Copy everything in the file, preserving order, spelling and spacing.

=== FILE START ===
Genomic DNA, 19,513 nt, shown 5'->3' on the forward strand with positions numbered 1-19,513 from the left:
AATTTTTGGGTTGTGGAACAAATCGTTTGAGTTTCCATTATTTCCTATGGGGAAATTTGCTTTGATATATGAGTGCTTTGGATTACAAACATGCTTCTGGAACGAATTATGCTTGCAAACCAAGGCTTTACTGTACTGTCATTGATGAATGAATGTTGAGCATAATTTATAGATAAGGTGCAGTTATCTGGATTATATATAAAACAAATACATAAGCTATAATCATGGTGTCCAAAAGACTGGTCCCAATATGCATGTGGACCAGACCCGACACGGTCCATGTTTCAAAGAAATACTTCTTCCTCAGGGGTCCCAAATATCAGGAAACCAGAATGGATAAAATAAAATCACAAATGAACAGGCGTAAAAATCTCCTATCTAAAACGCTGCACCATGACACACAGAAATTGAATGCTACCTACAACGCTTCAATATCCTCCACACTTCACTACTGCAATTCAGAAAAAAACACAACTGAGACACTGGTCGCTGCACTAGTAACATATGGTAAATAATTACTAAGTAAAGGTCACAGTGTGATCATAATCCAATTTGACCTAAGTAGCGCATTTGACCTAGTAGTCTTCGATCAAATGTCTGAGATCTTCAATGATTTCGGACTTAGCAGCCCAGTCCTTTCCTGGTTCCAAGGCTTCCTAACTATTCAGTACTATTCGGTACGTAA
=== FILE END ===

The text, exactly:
Genomic DNA, 19,513 nt, shown 5'->3' on the forward strand with positions numbered 1-19,513 from the left:
AATTTTTGGGTTGTGGAACAAATCGTTTGAGTTTCCATTATTTCCTATGGGGAAATTTGCTTTGATATATGAGTGCTTTGGATTACAAACATGCTTCTGGAACGAATTATGCTTGCAAACCAAGGCTTTACTGTACTGTCATTGATGAATGAATGTTGAGCATAATTTATAGATAAGGTGCAGTTATCTGGATTATATATAAAACAAATACATAAGCTATAATCATGGTGTCCAAAAGACTGGTCCCAATATGCATGTGGACCAGACCCGACACGGTCCATGTTTCAAAGAAATACTTCTTCCTCAGGGGTCCCAAATATCAGGAAACCAGAATGGATAAAATAAAATCACAAATGAACAGGCGTAAAAATCTCCTATCTAAAACGCTGCACCATGACACACAGAAATTGAATGCTACCTACAACGCTTCAATATCCTCCACACTTCACTACTGCAATTCAGAAAAAAACACAACTGAGACACTGGTCGCTGCACTAGTAACATATGGTAAATAATTACTAAGTAAAGGTCACAGTGTGATCATAATCCAATTTGACCTAAGTAGCGCATTTGACCTAGTAGTCTTCGATCAAATGTCTGAGATCTTCAATGATTTCGGACTTAGCAGCCCAGTCCTTTCCTGGTTCCAAGGCTTCCTAACTATTCAGTACTATTCGGTACGTAA